• The nature as well as the location and marking of services such as underground cables, gas supply equipment or any fire-fighting services.
  • Information and as-built drawings of the building as well as its plant and equipment.
  • The contractor’s appointment letter as per Construction Regulation 5(3)(f) of the OHS A) 37(2) Agreement between the client and the contractor.
  • The notification of construction work.
  • A copy of the Occupational Health and Safety Act.
  • The Occupational Health and Safety Management Plan.
  • The Occupational Health and Safety Policy of the company.
  • Letter of Good Standing.
  • Material Safety Data Sheets (MSDS) for hazardous materials which will be used, if this is applicable to the work that will be performed by the contractor/subcontractor.
  • Tax clearance certificate.
  • Risk Assessments.
  • Site-Specific Safe Work Procedures.
  • Legal appointments along with proof of training.
  • Procedures pertaining to incident reporting.
  • Incident reports as per General Administrative Regulation 9(3) – Annexure 1
  • Incident registers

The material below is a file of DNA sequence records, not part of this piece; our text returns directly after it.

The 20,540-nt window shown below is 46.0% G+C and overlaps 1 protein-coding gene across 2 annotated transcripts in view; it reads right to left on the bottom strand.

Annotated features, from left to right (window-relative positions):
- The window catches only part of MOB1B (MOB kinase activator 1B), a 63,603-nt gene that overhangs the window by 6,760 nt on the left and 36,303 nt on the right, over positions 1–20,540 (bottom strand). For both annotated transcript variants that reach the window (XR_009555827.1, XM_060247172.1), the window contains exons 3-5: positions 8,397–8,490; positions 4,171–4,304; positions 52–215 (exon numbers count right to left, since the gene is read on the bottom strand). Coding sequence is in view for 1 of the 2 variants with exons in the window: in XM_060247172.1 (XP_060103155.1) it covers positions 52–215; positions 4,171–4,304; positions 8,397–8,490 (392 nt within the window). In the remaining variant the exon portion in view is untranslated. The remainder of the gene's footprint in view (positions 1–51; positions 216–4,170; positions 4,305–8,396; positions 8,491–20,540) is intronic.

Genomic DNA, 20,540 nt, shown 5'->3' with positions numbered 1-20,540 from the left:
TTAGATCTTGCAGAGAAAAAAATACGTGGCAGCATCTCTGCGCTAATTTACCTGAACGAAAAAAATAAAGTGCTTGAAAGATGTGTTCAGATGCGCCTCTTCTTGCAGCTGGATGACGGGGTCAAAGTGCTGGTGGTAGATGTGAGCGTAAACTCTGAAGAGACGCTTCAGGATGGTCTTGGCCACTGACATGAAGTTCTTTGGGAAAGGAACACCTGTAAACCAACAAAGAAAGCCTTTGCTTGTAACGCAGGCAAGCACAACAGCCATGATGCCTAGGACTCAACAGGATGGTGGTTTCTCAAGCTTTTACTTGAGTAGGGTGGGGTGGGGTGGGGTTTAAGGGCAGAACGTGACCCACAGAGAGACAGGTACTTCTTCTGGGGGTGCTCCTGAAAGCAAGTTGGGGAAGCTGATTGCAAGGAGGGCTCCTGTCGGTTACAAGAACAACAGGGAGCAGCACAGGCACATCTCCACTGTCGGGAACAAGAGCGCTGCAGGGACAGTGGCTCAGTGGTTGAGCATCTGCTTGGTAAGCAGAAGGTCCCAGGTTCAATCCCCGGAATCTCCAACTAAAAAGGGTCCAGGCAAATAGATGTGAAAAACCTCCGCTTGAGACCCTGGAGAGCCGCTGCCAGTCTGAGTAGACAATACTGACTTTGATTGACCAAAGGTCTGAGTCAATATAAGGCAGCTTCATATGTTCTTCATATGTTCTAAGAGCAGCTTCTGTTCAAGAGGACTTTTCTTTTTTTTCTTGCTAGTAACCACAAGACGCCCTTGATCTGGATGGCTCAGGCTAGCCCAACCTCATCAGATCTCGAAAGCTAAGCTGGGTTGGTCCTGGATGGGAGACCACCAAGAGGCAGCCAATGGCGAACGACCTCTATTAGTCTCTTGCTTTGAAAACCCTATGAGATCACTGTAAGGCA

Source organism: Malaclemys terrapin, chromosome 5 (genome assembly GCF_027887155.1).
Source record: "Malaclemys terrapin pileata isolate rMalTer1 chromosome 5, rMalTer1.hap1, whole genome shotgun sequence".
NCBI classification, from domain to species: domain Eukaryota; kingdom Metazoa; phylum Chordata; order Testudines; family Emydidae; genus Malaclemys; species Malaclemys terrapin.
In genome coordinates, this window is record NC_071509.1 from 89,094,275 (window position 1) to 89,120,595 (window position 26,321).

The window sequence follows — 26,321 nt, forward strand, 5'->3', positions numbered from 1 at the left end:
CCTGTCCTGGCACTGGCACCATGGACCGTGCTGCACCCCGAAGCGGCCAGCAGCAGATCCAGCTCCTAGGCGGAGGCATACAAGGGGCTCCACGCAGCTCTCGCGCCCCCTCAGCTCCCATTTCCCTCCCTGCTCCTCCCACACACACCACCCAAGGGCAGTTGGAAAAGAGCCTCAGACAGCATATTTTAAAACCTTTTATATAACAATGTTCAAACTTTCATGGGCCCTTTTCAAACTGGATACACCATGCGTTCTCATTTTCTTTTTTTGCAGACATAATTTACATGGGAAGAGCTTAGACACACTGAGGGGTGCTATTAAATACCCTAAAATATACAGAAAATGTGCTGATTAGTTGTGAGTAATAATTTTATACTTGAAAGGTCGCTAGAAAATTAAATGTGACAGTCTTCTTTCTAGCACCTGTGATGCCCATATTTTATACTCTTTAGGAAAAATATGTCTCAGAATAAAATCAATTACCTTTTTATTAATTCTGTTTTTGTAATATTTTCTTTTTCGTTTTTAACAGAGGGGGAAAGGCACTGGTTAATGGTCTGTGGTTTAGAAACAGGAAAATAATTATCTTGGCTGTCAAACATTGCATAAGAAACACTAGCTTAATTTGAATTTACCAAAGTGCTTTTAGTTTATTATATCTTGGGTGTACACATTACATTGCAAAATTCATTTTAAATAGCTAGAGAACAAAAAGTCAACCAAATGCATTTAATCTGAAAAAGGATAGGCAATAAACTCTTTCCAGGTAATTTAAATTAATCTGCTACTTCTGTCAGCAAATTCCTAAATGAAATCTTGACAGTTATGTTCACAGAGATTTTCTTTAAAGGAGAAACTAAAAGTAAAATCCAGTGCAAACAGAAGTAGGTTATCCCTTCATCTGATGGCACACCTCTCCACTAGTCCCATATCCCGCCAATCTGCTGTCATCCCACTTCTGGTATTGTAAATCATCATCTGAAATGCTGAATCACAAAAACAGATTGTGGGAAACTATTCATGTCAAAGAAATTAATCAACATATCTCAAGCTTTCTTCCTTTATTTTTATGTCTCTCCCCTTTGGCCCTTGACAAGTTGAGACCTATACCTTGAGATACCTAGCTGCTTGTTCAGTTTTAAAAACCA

• Reports of accidents.
  • Documents pertaining to emergency readiness.
  • First aid documents
  • Induction records
  • Medical surveillance records
  • Safety Communication such as Toolbox Talks
  • Minutes of previous safety meetings
  • Inspection Registers, and more.

Items that need not be contained in the file include, but is not limited to:

  • Pre-construction information or the phase plan for construction.
  • Risk assessments done in the construction phase, written system of work of any assessments adopted during the project.
  • Details pertaining to normal operations of the completed structure.
  • Construction phase accident statistics.
  • Details pertaining to the contractors and the designers who are involved in the project. However, information on the principal contractor and designer may prove useful.
  • Contractual documents.
  • Information regarding structures or parts of structures which have been demolished unless there are any implications that will impact on future structures.